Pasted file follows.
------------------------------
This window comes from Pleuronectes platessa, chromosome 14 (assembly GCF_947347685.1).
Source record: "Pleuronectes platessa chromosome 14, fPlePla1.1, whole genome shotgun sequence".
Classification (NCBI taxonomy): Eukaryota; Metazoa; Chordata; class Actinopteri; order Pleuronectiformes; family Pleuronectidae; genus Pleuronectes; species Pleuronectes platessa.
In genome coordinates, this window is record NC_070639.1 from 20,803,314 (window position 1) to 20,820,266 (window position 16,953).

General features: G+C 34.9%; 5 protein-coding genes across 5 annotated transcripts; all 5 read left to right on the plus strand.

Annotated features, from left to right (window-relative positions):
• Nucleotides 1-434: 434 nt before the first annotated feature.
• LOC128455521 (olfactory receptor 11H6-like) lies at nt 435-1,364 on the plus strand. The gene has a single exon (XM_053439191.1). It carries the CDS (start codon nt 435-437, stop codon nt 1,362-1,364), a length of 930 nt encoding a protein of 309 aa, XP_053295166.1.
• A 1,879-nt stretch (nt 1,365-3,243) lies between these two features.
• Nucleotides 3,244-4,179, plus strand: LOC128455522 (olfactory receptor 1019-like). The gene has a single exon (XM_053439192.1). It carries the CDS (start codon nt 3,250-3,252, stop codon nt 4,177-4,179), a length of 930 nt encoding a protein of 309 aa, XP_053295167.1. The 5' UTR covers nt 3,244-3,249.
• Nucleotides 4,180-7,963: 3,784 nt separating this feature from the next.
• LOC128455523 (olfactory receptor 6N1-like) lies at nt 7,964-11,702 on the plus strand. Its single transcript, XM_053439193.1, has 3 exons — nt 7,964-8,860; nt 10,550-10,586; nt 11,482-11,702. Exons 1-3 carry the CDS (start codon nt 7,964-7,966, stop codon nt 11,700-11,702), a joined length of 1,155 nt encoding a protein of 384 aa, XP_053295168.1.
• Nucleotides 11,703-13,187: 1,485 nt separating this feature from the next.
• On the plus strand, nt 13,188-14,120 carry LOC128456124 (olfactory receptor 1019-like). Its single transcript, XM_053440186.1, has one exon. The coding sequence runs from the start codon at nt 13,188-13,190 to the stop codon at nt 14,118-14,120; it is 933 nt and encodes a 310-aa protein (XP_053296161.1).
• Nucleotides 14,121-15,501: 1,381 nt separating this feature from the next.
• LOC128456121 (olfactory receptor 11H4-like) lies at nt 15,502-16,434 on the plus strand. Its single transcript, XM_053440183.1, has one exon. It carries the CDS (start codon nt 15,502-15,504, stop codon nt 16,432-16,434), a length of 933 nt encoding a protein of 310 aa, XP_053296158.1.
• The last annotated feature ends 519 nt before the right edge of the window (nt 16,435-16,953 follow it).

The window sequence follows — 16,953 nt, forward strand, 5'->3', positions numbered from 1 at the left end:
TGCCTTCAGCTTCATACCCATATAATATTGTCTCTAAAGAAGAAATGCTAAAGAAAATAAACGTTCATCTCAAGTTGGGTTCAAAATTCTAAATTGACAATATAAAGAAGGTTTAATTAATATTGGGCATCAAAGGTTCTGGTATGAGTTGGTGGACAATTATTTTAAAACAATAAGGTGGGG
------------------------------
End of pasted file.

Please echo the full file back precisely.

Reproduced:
This window comes from Pleuronectes platessa, chromosome 14 (assembly GCF_947347685.1).
Source record: "Pleuronectes platessa chromosome 14, fPlePla1.1, whole genome shotgun sequence".
Classification (NCBI taxonomy): Eukaryota; Metazoa; Chordata; class Actinopteri; order Pleuronectiformes; family Pleuronectidae; genus Pleuronectes; species Pleuronectes platessa.
In genome coordinates, this window is record NC_070639.1 from 20,803,314 (window position 1) to 20,820,266 (window position 16,953).

General features: G+C 34.9%; 5 protein-coding genes across 5 annotated transcripts; all 5 read left to right on the plus strand.

Annotated features, from left to right (window-relative positions):
• Nucleotides 1-434: 434 nt before the first annotated feature.
• LOC128455521 (olfactory receptor 11H6-like) lies at nt 435-1,364 on the plus strand. The gene has a single exon (XM_053439191.1). It carries the CDS (start codon nt 435-437, stop codon nt 1,362-1,364), a length of 930 nt encoding a protein of 309 aa, XP_053295166.1.
• A 1,879-nt stretch (nt 1,365-3,243) lies between these two features.
• Nucleotides 3,244-4,179, plus strand: LOC128455522 (olfactory receptor 1019-like). The gene has a single exon (XM_053439192.1). It carries the CDS (start codon nt 3,250-3,252, stop codon nt 4,177-4,179), a length of 930 nt encoding a protein of 309 aa, XP_053295167.1. The 5' UTR covers nt 3,244-3,249.
• Nucleotides 4,180-7,963: 3,784 nt separating this feature from the next.
• LOC128455523 (olfactory receptor 6N1-like) lies at nt 7,964-11,702 on the plus strand. Its single transcript, XM_053439193.1, has 3 exons — nt 7,964-8,860; nt 10,550-10,586; nt 11,482-11,702. Exons 1-3 carry the CDS (start codon nt 7,964-7,966, stop codon nt 11,700-11,702), a joined length of 1,155 nt encoding a protein of 384 aa, XP_053295168.1.
• Nucleotides 11,703-13,187: 1,485 nt separating this feature from the next.
• On the plus strand, nt 13,188-14,120 carry LOC128456124 (olfactory receptor 1019-like). Its single transcript, XM_053440186.1, has one exon. The coding sequence runs from the start codon at nt 13,188-13,190 to the stop codon at nt 14,118-14,120; it is 933 nt and encodes a 310-aa protein (XP_053296161.1).
• Nucleotides 14,121-15,501: 1,381 nt separating this feature from the next.
• LOC128456121 (olfactory receptor 11H4-like) lies at nt 15,502-16,434 on the plus strand. Its single transcript, XM_053440183.1, has one exon. It carries the CDS (start codon nt 15,502-15,504, stop codon nt 16,432-16,434), a length of 933 nt encoding a protein of 310 aa, XP_053296158.1.
• The last annotated feature ends 519 nt before the right edge of the window (nt 16,435-16,953 follow it).

The window sequence follows — 16,953 nt, forward strand, 5'->3', positions numbered from 1 at the left end:
TGCCTTCAGCTTCATACCCATATAATATTGTCTCTAAAGAAGAAATGCTAAAGAAAATAAACGTTCATCTCAAGTTGGGTTCAAAATTCTAAATTGACAATATAAAGAAGGTTTAATTAATATTGGGCATCAAAGGTTCTGGTATGAGTTGGTGGACAATTATTTTAAAACAATAAGGTGGGG